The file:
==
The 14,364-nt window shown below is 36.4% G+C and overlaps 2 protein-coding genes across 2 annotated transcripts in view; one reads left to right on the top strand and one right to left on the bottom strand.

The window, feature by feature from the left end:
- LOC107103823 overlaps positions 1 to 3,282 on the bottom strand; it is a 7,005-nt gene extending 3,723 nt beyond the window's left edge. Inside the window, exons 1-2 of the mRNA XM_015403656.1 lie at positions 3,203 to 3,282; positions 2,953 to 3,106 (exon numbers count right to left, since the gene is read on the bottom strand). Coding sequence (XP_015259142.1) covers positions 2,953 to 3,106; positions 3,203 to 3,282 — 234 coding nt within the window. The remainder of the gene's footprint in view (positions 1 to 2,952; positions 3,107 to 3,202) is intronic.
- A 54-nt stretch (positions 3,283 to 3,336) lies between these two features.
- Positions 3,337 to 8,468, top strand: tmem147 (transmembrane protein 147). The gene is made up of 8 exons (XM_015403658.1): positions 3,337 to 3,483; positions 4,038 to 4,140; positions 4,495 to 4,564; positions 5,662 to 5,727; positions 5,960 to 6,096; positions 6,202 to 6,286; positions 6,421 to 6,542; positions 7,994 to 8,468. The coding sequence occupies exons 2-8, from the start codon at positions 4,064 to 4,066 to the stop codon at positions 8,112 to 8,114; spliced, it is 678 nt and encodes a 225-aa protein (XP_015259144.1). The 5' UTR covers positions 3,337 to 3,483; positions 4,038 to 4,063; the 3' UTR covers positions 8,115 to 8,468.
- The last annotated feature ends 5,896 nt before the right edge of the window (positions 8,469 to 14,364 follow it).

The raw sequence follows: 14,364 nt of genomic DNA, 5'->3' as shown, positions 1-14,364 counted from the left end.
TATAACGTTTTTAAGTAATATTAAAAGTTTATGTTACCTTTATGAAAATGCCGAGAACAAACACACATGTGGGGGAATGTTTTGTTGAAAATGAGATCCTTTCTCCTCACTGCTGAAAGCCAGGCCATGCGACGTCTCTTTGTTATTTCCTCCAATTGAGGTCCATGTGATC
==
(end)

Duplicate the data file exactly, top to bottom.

The 14,364-nt window shown below is 36.4% G+C and overlaps 2 protein-coding genes across 2 annotated transcripts in view; one reads left to right on the top strand and one right to left on the bottom strand.

The window, feature by feature from the left end:
- LOC107103823 overlaps positions 1 to 3,282 on the bottom strand; it is a 7,005-nt gene extending 3,723 nt beyond the window's left edge. Inside the window, exons 1-2 of the mRNA XM_015403656.1 lie at positions 3,203 to 3,282; positions 2,953 to 3,106 (exon numbers count right to left, since the gene is read on the bottom strand). Coding sequence (XP_015259142.1) covers positions 2,953 to 3,106; positions 3,203 to 3,282 — 234 coding nt within the window. The remainder of the gene's footprint in view (positions 1 to 2,952; positions 3,107 to 3,202) is intronic.
- A 54-nt stretch (positions 3,283 to 3,336) lies between these two features.
- Positions 3,337 to 8,468, top strand: tmem147 (transmembrane protein 147). The gene is made up of 8 exons (XM_015403658.1): positions 3,337 to 3,483; positions 4,038 to 4,140; positions 4,495 to 4,564; positions 5,662 to 5,727; positions 5,960 to 6,096; positions 6,202 to 6,286; positions 6,421 to 6,542; positions 7,994 to 8,468. The coding sequence occupies exons 2-8, from the start codon at positions 4,064 to 4,066 to the stop codon at positions 8,112 to 8,114; spliced, it is 678 nt and encodes a 225-aa protein (XP_015259144.1). The 5' UTR covers positions 3,337 to 3,483; positions 4,038 to 4,063; the 3' UTR covers positions 8,115 to 8,468.
- The last annotated feature ends 5,896 nt before the right edge of the window (positions 8,469 to 14,364 follow it).

The raw sequence follows: 14,364 nt of genomic DNA, 5'->3' as shown, positions 1-14,364 counted from the left end.
TATAACGTTTTTAAGTAATATTAAAAGTTTATGTTACCTTTATGAAAATGCCGAGAACAAACACACATGTGGGGGAATGTTTTGTTGAAAATGAGATCCTTTCTCCTCACTGCTGAAAGCCAGGCCATGCGACGTCTCTTTGTTATTTCCTCCAATTGAGGTCCATGTGATC